Code Unknown (2000) was his first full-on exploration in to racial issues outside of just white people. What’s crazy is that if you were to rank his filmography, Code Unknown would probably be somewhere at the bottom yet it still belongs on anyone’s honorable mention on a best of the decade list. That's how great of a filmmaker Michael Haneke is. His personal "worst" is still better than most. In the film we see quite a few scenes of racism and racial tension like the introduction where a young African male is wrongly arrested after standing up for a homeless Muslim woman who was disrespected in public by a young white teen. Although it’s a very good scene (done in one continuous shot) it’s not really telling us anything new. Especially in the year 2000. Cops can be quite racist & bigoted. If anything I guess that scene was trying to tell us that America isn’t the only place where racial profiling & racist police exist but there were already plenty of European films (like La Haine) that explored that. But there's one profound scene in Code Unknown (which we'll get in to in a bit) that represents something many people (especially in America) are afraid to talk about or acknowledge because it brings about discomfort & embarrassment.
Unfortunately we still live in a society where minorities, people of color & women are still sometimes judged or pre-judged based on the actions of other minorities, people of color & women. Some of you may not wanna admit this, but it’s true. If that weren’t the case then people wouldn’t ask me the stupid shit they sometimes do or make the stupid assumptions about me they sometimes do - "You're black and like movies? You must love Tyler Perry then, right?" During my employment at a local video store in Connecticut I can’t tell you the number of times I've heard; "You've seen The Cookout, right?" or "How'd you like Barbershop?" as if I automatically saw those movies. Now, those aren’t the worst racial insults known to man but those kinda questions & assumptions are still very telling and it says a lot (and trust me, people have made way worse assumptions about me to my face over the years).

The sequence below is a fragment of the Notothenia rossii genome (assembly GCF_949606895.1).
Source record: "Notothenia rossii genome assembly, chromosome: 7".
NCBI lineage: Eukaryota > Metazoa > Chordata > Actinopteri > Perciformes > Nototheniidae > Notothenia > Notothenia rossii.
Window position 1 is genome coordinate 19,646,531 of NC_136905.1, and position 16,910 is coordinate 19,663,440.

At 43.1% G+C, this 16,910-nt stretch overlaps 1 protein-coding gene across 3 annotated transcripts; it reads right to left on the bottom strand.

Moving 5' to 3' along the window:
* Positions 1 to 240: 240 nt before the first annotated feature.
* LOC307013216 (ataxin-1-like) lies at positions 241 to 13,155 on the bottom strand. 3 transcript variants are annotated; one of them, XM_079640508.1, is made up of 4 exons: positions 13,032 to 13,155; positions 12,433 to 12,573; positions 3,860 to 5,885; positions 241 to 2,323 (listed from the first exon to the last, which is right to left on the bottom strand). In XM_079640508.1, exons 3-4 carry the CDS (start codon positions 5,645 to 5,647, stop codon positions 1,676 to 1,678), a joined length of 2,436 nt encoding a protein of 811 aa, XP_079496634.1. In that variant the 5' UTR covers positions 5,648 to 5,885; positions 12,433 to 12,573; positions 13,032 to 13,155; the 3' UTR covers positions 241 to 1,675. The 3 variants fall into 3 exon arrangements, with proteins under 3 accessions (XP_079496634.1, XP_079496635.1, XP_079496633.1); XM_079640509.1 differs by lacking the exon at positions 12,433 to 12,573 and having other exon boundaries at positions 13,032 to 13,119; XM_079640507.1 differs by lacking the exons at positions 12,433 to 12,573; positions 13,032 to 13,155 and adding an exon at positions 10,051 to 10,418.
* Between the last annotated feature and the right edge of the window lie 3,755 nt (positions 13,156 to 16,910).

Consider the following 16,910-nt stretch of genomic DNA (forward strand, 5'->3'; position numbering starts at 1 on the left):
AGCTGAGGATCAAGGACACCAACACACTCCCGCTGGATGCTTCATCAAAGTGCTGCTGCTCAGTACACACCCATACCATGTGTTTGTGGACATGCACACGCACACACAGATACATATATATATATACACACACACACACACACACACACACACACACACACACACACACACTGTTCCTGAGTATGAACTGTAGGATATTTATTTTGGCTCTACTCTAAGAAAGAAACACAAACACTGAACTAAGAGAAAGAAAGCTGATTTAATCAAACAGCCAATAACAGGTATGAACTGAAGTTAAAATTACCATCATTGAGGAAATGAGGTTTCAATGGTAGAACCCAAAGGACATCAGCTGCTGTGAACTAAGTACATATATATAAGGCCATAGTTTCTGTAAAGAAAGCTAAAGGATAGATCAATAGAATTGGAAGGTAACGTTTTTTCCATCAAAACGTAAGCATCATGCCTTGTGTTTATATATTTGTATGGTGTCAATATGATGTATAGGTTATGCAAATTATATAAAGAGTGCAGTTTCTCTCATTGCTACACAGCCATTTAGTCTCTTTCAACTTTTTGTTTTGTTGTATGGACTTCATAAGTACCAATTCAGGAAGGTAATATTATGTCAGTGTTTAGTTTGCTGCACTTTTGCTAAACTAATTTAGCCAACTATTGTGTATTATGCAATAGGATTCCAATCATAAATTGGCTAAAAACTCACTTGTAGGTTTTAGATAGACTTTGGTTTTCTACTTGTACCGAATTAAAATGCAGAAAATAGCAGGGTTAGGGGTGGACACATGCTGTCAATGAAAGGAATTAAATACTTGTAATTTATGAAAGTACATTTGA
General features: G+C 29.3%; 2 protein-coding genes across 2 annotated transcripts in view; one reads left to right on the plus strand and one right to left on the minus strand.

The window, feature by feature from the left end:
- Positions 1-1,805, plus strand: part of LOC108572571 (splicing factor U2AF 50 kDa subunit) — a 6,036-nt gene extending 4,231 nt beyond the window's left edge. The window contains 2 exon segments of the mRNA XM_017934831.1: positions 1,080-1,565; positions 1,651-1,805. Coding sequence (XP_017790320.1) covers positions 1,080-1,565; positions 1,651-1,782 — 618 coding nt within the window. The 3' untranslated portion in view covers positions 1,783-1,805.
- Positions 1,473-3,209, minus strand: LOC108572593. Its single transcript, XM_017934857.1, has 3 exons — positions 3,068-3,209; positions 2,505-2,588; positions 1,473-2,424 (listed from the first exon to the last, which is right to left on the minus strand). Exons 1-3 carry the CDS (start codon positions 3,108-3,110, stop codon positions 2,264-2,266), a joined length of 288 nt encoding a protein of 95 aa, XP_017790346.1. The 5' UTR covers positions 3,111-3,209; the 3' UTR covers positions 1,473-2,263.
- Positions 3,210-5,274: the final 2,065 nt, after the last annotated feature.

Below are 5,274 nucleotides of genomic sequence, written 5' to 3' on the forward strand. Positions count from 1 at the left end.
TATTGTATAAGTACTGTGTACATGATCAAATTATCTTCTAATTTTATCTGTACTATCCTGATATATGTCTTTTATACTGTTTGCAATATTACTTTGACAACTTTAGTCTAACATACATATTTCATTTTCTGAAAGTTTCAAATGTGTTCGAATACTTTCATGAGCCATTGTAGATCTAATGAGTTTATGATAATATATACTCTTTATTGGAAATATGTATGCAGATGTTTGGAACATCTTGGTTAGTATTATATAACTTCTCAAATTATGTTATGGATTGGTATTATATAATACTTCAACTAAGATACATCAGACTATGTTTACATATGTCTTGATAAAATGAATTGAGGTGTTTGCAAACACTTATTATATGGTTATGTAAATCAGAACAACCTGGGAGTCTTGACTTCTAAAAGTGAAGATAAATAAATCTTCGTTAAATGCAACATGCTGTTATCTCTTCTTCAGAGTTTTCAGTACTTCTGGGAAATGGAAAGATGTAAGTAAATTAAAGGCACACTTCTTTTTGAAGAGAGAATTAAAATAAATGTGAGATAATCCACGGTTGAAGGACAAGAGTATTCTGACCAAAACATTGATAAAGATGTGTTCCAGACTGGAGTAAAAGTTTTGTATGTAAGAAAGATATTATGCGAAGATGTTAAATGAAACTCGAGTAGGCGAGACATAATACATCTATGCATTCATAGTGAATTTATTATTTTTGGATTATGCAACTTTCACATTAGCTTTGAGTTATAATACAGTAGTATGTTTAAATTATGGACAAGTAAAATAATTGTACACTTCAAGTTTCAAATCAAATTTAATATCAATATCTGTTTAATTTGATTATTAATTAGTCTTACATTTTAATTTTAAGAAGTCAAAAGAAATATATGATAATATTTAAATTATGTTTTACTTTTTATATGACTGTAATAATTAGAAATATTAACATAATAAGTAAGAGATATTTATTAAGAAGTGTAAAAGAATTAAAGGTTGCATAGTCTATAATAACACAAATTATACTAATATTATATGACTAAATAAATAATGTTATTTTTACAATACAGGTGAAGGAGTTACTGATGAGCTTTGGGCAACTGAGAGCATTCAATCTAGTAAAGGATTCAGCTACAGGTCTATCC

|Subway confrontation in Code Unknown|
The ethnicity and even gender of the two male actors in this scene are interchangeable. Living in NYC I’ve had plenty of moments where I make an unspoken connection through eye contact with another black person on the train after observing another black person act like a fool. Some of you may be quick to judge and call me an uncle tom or accuse me of being embarrassed of my race but it’s nothing like that all. It’s the opposite. I have nothing but black pride but unfortunately I'm aware of how we're judged and still grouped in as one cookie-cutter like-minded group of people. I truly wish things weren’t like that. The representation of ones entire race should never be placed on one person but being wrongfully judged by a mass of people (keyword: mass) really gets under my skin even though there's nothing I can do about it. Do you really think the older Algerian man would have stood up and done something if the teenager was white? No, of course not. The older man probably came from a generation of Algerians who took a lotta unjust shit from white europeans yet paved the way for younger Algerians, Africans, Muslims & people of color in France and here comes this young punk to essentially piss all over that.